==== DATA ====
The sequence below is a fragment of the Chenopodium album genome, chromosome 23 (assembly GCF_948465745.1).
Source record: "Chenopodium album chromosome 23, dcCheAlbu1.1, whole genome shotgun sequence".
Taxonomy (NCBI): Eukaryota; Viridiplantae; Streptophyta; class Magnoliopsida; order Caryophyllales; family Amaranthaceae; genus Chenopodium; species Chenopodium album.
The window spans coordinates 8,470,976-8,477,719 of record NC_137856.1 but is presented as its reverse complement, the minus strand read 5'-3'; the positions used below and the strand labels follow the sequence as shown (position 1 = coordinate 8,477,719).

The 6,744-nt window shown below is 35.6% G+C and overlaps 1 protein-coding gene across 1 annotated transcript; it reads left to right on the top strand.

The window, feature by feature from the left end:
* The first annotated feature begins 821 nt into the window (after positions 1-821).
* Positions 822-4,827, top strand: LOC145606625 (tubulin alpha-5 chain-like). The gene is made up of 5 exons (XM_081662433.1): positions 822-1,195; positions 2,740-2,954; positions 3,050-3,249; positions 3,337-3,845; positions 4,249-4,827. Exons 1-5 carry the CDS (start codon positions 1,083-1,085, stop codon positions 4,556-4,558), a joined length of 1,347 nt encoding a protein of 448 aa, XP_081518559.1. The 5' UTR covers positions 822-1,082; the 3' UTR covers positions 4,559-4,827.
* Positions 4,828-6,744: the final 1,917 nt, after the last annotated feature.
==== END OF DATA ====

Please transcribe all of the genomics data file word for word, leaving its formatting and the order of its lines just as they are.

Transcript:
The sequence below is a fragment of the Chenopodium album genome, chromosome 23 (assembly GCF_948465745.1).
Source record: "Chenopodium album chromosome 23, dcCheAlbu1.1, whole genome shotgun sequence".
Taxonomy (NCBI): Eukaryota; Viridiplantae; Streptophyta; class Magnoliopsida; order Caryophyllales; family Amaranthaceae; genus Chenopodium; species Chenopodium album.
The window spans coordinates 8,470,976-8,477,719 of record NC_137856.1 but is presented as its reverse complement, the minus strand read 5'-3'; the positions used below and the strand labels follow the sequence as shown (position 1 = coordinate 8,477,719).

The 6,744-nt window shown below is 35.6% G+C and overlaps 1 protein-coding gene across 1 annotated transcript; it reads left to right on the top strand.

The window, feature by feature from the left end:
* The first annotated feature begins 821 nt into the window (after positions 1-821).
* Positions 822-4,827, top strand: LOC145606625 (tubulin alpha-5 chain-like). The gene is made up of 5 exons (XM_081662433.1): positions 822-1,195; positions 2,740-2,954; positions 3,050-3,249; positions 3,337-3,845; positions 4,249-4,827. Exons 1-5 carry the CDS (start codon positions 1,083-1,085, stop codon positions 4,556-4,558), a joined length of 1,347 nt encoding a protein of 448 aa, XP_081518559.1. The 5' UTR covers positions 822-1,082; the 3' UTR covers positions 4,559-4,827.
* Positions 4,828-6,744: the final 1,917 nt, after the last annotated feature.